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  1. The Governor General of Canada
  2. Her Excellency the Right Honourable Julie Payette
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News

Reception for the In-Canada Delegation of the 100th Anniversary of the Battle of Vimy Ridge

Rideau Hall, Thursday, April 6, 2017

 

At the centre of the Vimy Monument in France, beneath the towering twin pylons that reach into the sky above, stands the figure of a weeping woman.

She is carved from a single, 30-tonne block of limestone—the largest in the monument.

She is called Canada Bereft, but she is perhaps better known to us as “Mother Canada.”

She represents the loss of her sons, the pity of war, the terrible sacrifices Canadians made on the home front.

Tonight, my wife, Sharon, and I will have the honour of travelling to France to mark the 100th anniversary of the Battle of Vimy Ridge.

Meanwhile, all of you will mark this solemn occasion here on the home front.

It’s so important that you do.

Today, there are no remaining veterans of Vimy, or of the First World War.

That means one thing above all:

It’s up to us to remember what happened in the war and to honour our veterans.

This is our solemn duty.

It’s important to commemorate Vimy here at home as well as in France.

As “Mother Canada” reminds us, the war was fought and felt on both sides of the Atlantic.

Vimy marked an important moment in Canada’s evolution. I’m so grateful for your remembrance, and for your presence here at Rideau Hall today.

Like much of Canada, Rideau Hall also echoes with the history of Vimy Ridge.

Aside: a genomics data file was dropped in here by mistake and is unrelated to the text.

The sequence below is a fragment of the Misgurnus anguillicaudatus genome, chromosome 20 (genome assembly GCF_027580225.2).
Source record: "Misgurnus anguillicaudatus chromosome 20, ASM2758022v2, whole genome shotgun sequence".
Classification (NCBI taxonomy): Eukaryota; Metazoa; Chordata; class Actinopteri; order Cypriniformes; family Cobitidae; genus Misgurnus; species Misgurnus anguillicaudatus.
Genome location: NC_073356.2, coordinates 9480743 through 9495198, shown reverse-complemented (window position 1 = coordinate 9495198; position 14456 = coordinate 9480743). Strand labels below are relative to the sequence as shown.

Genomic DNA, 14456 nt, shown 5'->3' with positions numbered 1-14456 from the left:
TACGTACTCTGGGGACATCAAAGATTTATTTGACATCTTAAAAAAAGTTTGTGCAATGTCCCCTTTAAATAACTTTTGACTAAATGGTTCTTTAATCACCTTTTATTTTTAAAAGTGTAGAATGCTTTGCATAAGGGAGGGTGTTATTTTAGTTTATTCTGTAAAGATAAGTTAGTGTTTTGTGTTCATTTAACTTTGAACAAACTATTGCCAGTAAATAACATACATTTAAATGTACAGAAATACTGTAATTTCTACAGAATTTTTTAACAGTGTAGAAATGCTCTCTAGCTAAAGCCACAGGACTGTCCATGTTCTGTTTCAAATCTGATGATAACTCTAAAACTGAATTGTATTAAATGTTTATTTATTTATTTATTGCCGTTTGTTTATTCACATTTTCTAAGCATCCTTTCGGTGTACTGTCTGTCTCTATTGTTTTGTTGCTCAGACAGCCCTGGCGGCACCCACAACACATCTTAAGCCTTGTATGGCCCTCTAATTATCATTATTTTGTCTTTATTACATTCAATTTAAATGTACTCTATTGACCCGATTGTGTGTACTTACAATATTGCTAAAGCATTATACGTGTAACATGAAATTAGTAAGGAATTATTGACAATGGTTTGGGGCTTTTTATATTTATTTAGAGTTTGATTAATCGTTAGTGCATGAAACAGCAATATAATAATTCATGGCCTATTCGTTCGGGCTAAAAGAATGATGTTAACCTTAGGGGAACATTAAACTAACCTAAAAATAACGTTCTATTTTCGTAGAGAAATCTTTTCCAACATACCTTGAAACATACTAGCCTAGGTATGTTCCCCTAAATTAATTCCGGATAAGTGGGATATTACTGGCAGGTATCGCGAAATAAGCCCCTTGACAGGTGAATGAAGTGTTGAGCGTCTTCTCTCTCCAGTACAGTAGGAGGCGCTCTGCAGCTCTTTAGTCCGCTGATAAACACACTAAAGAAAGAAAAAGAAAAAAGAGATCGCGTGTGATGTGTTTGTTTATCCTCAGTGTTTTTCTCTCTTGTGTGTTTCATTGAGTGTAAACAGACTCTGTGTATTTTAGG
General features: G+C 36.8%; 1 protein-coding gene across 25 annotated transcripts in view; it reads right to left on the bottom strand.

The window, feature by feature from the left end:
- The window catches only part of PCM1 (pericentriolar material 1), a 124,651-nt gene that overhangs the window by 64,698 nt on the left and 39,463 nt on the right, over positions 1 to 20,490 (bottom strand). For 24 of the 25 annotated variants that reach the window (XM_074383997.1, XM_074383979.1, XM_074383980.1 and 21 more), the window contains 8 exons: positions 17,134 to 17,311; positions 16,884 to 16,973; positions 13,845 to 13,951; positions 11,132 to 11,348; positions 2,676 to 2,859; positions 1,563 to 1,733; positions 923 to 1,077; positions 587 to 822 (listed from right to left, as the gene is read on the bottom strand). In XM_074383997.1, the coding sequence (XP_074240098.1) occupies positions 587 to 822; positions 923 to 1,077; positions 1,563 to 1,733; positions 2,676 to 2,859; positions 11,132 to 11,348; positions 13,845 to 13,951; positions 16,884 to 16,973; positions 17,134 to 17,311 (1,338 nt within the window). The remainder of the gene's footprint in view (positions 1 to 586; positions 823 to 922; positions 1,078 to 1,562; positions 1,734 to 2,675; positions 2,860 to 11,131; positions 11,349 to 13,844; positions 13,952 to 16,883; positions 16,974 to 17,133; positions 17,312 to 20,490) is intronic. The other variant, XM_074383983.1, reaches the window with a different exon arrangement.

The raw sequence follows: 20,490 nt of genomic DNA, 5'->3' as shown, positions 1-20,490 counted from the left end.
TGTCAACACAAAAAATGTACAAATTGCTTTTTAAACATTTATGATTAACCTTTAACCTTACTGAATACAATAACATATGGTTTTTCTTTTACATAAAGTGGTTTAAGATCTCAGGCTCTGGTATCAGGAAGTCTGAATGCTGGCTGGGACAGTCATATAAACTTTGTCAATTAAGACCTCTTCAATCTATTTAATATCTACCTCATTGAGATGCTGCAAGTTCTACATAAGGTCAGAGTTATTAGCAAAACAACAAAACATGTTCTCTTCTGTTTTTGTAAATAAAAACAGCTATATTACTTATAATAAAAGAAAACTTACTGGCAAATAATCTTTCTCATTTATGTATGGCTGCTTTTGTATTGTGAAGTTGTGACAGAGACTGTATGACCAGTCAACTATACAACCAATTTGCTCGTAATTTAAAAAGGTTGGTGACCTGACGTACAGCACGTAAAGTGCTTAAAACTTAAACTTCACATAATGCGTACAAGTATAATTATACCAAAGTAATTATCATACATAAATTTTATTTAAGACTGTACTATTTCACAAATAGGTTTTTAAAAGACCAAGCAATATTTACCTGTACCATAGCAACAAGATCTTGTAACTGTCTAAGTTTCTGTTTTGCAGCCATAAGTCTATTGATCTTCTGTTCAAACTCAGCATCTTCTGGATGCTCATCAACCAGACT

From 1921 to 1926, Lord Byng lived and worked here as Canada’s 12th governor general. His official portrait on display here in the Tent Room shows him in military dress.

Byng was of course commander of the Canadian Corps at Vimy. Following the war, he took as his title Baron Byng of Vimy.

As historian Tim Cook recounts in his new history of Vimy Ridge:

“Old soldiers visited [Byng] at Rideau Hall, and he went out of his way to speak of the memory of the Canadian Corps wherever he went. He was the living embodiment of what had been accomplished by the Canadians under his command on the Western Front.”

During his travels across Canada as governor general, Byng was greeted enthusiastically by the men he had led.

The warmth that existed between Byng and the troops points to the fact that a greater-than-usual degree of trust was placed in rank-and-file soldiers at Vimy than in other battles.

For example, Cook points out that 40 000 maps were handed out to privates so they would know the terrain they were to take in detail.

Byng’s headquarters shared information to a greater extent than other British formations. It was one of a number of Canadian innovations in planning and execution that led to victory on the battlefield.

It also reflected something of the egalitarian nature of Canada. In this way, success at Vimy had its roots in our unique society.

Today, a century later, let us remember such details in commemorating the battle, and let us reflect on its lessons.

We owe it to those soldiers, and to their families and loved ones, to learn about their experiences of the war.

They fought and died and sacrificed for us in ways that are almost unimaginable. As a tribute to them, we will be planting two oak trees on the grounds of Rideau Hall. They are descended from the Vimy oaks destroyed on the battlefield a hundred years ago.

Thank you for honouring those who served, and for being part of remembrance ceremonies here at home. As commander-in-chief of Canada and as a Canadian, I am truly grateful.